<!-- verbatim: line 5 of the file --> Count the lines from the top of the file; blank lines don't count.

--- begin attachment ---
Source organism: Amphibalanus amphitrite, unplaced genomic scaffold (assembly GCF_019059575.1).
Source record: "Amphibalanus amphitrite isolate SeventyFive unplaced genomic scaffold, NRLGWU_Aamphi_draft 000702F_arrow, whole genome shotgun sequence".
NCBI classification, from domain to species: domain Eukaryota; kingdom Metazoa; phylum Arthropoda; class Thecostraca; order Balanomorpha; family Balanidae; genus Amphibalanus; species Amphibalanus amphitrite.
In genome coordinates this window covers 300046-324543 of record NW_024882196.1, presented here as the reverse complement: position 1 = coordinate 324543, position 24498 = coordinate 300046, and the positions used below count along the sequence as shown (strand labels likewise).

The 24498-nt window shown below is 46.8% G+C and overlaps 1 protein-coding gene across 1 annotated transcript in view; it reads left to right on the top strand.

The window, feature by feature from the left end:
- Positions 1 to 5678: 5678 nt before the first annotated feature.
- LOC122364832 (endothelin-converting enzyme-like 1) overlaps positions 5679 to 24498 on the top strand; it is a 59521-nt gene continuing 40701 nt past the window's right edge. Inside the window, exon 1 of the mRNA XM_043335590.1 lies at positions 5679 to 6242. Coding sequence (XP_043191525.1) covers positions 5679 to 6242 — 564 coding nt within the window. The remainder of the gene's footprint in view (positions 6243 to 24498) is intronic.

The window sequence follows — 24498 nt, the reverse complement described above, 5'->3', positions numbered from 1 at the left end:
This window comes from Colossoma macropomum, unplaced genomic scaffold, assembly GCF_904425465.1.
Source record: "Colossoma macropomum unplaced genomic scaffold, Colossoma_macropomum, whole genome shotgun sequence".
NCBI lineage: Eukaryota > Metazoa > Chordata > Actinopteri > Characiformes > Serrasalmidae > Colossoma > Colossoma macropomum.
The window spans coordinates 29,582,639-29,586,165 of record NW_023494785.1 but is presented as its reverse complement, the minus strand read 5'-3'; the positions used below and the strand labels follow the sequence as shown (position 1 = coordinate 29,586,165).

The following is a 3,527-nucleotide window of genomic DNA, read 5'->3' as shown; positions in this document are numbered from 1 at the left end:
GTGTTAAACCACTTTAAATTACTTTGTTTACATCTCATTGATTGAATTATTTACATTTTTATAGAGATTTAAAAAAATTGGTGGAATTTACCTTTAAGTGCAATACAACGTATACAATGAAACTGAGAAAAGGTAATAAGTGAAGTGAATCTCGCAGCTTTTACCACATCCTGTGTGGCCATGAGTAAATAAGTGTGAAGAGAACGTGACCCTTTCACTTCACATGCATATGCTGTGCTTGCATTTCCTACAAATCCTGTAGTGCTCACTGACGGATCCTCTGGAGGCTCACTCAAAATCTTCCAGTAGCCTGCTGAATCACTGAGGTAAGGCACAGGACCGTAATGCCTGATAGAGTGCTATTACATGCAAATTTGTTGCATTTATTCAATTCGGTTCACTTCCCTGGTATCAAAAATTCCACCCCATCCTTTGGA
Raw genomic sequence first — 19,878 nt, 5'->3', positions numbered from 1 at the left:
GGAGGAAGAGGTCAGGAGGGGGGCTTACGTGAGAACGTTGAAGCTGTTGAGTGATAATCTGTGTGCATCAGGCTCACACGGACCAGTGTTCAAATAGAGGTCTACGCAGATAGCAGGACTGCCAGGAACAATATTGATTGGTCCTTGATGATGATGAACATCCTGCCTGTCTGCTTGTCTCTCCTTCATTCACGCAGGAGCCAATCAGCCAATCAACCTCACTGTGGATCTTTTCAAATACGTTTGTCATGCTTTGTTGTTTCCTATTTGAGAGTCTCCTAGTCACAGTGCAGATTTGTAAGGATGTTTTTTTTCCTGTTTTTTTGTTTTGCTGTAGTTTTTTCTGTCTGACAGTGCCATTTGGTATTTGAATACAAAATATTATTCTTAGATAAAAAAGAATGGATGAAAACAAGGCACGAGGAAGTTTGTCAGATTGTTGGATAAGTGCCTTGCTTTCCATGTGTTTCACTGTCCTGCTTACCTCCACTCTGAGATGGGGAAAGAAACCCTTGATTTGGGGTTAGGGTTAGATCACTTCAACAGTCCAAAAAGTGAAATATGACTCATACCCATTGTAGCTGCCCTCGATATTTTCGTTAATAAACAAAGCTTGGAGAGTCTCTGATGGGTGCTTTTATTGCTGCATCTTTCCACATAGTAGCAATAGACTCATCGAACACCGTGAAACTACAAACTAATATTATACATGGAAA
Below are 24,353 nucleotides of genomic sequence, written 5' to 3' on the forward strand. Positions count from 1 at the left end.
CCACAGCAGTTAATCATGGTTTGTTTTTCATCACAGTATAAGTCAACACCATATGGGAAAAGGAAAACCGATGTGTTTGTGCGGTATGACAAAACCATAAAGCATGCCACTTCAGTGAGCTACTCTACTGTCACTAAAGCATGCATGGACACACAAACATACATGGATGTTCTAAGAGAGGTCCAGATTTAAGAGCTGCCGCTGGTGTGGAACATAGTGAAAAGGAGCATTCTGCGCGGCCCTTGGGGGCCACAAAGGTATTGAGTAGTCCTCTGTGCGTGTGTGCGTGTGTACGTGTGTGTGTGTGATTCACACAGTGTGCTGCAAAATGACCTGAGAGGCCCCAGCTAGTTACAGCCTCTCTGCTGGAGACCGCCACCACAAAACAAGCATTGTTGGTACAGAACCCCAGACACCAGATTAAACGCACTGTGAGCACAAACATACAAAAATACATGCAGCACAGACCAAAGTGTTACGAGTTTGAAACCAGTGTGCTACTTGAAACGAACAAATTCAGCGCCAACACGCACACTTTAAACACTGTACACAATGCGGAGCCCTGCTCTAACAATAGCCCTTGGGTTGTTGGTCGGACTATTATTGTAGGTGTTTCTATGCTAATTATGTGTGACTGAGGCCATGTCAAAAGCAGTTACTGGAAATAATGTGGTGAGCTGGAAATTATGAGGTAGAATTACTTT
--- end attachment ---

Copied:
The 24498-nt window shown below is 46.8% G+C and overlaps 1 protein-coding gene across 1 annotated transcript in view; it reads left to right on the top strand.